This made a substantial amount of food, enough that I can make a soup for tomorrow night's dinner, and even freeze a portion for a future dinner.  I like being able to do this, as it allows me flexibility in my menu planning when I have crazy days.  Tomorrow's post will have information and pictures about the soup and this week's menu.

Homemade Corn Tortillas 

Recipe from an article published by Jackie Dodd
Homemade Corn Tortillas


1 cup Masa
pinch salt
¾ cup water (she has also used beer, which turns out great as well she says)


In a large bowl, add the Masa and the salt, stir to combine. 
Add the water and stir to combine. If the dough is too dry to hold together, add additional water. If it is too wet, add more Masa
Form into balls a bit larger than golf balls. 

She suggested using a tortilla press, however, I don't own one, so I used a rolling pin.  If you do have a press, her instruction on its use can be found at the bottom of this post.  The rolling pin worked well.

I layered them between parchment paper before cooking.

Heat a griddle (I used a cast iron skillet) to a medium high heat (about 350 for electric griddles). 

Cook until slightly brown on the bottom (about 30 seconds to a minute) flip and cook on the other side. Don’t overcook.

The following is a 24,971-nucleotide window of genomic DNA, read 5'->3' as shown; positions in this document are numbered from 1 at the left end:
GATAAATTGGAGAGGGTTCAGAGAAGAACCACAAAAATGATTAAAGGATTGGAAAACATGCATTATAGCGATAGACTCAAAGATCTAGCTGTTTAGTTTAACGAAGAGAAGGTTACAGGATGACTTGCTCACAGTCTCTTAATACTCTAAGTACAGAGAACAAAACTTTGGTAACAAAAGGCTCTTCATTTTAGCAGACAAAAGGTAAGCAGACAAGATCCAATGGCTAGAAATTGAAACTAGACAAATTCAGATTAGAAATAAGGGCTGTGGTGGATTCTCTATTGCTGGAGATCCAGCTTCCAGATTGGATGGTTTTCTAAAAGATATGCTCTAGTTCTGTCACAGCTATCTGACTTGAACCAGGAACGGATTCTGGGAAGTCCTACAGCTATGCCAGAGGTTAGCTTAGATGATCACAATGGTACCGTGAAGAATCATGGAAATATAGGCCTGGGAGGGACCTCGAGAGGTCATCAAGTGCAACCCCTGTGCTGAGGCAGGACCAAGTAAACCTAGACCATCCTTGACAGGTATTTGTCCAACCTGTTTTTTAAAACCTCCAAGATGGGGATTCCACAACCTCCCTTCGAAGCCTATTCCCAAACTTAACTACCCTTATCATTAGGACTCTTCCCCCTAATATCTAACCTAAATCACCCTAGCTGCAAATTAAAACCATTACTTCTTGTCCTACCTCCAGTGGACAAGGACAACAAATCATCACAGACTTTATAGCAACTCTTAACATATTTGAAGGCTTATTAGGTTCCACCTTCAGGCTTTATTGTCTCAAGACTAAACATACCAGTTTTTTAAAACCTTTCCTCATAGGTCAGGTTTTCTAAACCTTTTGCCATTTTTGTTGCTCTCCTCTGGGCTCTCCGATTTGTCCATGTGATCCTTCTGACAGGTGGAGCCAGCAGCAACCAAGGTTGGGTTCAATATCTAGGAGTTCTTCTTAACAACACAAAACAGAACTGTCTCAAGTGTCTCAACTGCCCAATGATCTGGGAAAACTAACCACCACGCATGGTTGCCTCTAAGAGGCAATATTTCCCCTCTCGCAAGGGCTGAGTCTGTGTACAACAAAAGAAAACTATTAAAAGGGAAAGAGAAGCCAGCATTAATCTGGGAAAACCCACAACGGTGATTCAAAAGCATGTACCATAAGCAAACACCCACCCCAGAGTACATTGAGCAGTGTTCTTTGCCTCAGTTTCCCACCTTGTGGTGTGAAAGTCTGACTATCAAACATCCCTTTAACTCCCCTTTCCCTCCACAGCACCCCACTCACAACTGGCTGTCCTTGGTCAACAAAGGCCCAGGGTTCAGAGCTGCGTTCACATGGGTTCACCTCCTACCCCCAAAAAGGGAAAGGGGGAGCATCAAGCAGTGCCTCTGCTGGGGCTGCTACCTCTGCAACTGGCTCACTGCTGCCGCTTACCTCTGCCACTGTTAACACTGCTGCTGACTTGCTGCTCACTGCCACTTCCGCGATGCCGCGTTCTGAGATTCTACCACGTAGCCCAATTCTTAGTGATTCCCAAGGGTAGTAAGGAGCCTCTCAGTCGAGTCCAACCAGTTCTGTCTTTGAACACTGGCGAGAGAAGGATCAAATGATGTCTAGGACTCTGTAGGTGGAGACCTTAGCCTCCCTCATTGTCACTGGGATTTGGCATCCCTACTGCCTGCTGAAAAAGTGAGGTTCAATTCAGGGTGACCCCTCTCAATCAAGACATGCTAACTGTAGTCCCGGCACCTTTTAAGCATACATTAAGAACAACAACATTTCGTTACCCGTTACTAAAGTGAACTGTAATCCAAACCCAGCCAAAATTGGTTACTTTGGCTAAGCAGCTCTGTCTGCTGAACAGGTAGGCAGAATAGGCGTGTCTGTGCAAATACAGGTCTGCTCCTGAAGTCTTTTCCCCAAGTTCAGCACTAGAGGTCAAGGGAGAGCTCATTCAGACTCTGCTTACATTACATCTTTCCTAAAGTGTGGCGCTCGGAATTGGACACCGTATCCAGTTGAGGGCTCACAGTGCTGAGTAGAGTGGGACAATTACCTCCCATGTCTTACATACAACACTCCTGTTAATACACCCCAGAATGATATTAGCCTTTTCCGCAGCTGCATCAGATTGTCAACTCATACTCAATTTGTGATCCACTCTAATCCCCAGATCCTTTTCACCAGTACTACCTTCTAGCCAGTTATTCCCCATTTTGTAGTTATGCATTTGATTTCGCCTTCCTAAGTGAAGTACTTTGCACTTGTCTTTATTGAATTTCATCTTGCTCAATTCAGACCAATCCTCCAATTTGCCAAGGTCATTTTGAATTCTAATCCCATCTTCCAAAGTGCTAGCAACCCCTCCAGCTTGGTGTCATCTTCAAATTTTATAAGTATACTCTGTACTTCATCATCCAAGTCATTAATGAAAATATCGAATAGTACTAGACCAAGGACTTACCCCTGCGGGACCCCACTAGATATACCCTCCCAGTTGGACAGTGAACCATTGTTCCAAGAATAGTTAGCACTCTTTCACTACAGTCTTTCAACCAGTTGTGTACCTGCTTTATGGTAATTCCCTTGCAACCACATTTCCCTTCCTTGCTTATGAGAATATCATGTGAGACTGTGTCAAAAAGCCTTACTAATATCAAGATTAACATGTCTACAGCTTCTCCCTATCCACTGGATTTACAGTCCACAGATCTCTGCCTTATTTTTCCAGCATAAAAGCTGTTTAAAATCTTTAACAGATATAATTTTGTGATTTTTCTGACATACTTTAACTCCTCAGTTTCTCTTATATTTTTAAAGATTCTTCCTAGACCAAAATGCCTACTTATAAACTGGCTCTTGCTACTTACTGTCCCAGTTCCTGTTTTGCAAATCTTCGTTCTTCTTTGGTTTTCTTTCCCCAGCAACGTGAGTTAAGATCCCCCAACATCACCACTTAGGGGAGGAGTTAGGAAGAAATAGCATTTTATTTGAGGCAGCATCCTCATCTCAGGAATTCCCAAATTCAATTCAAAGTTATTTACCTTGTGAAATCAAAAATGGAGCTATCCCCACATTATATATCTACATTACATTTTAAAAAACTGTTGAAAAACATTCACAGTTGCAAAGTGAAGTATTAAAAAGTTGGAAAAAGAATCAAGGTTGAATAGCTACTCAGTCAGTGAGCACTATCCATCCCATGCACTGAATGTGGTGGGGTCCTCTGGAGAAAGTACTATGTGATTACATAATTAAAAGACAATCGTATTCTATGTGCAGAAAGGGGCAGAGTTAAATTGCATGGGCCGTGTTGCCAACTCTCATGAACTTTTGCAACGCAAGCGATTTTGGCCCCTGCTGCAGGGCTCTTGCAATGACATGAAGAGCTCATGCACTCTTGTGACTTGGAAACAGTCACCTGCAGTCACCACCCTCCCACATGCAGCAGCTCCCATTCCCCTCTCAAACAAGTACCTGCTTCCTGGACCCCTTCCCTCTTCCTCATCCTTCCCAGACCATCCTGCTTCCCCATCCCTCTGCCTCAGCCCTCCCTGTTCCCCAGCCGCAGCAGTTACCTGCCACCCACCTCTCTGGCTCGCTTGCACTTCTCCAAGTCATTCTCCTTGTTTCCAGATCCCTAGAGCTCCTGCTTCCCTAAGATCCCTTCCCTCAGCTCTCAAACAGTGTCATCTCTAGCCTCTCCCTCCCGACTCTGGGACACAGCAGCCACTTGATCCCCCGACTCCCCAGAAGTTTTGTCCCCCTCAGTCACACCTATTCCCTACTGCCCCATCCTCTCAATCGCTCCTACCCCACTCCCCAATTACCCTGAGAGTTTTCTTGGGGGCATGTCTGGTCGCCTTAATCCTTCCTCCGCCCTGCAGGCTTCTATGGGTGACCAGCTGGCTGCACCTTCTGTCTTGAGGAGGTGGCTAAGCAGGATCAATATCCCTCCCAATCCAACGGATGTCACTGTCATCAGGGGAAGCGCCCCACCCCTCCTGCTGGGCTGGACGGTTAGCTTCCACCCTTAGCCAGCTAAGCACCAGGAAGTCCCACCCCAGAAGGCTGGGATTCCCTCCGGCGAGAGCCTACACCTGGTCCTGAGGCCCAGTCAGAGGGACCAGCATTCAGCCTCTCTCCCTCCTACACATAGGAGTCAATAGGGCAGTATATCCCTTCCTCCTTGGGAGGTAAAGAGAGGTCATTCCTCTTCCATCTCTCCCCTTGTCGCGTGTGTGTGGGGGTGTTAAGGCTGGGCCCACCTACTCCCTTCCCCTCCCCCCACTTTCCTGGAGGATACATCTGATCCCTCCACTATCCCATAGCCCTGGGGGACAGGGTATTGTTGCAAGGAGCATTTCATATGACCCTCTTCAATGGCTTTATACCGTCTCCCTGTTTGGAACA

Serve warm, impress your friends.  (Her Words)

I served them with shredded lettuce, chopped tomatoes, diced red onion, homemade guacamole, and the chicken and bean mixture topped with pickled peppers and onions (canned this past summer).  It was well received by the family and was very filling, they ate 2nds and thirds I could only make it through 1 tortilla, not because I didn't enjoy it but it was just very filling.  I found the flavour of all the items together to be very good, and texture of the tortillas nice.  I think the bean mixture was a little thick, and could have been a little thinner but the flavour was nice.  I might not add as much rice next time, and I also believe the cooking time was a little long, but otherwise it was met with favorable reviews.

The outcome of my experience with this new recipe:

Well, it turns out this was not as easy as it appeared.  I found I had difficulty in getting the dough to stick together properly.  At first I found the dough too dry, then it didn't want to stick together or roll as thin as I wanted.  I was not able to make the tortillas as round as I wanted, but the flavour was good and they worked well for the dinner.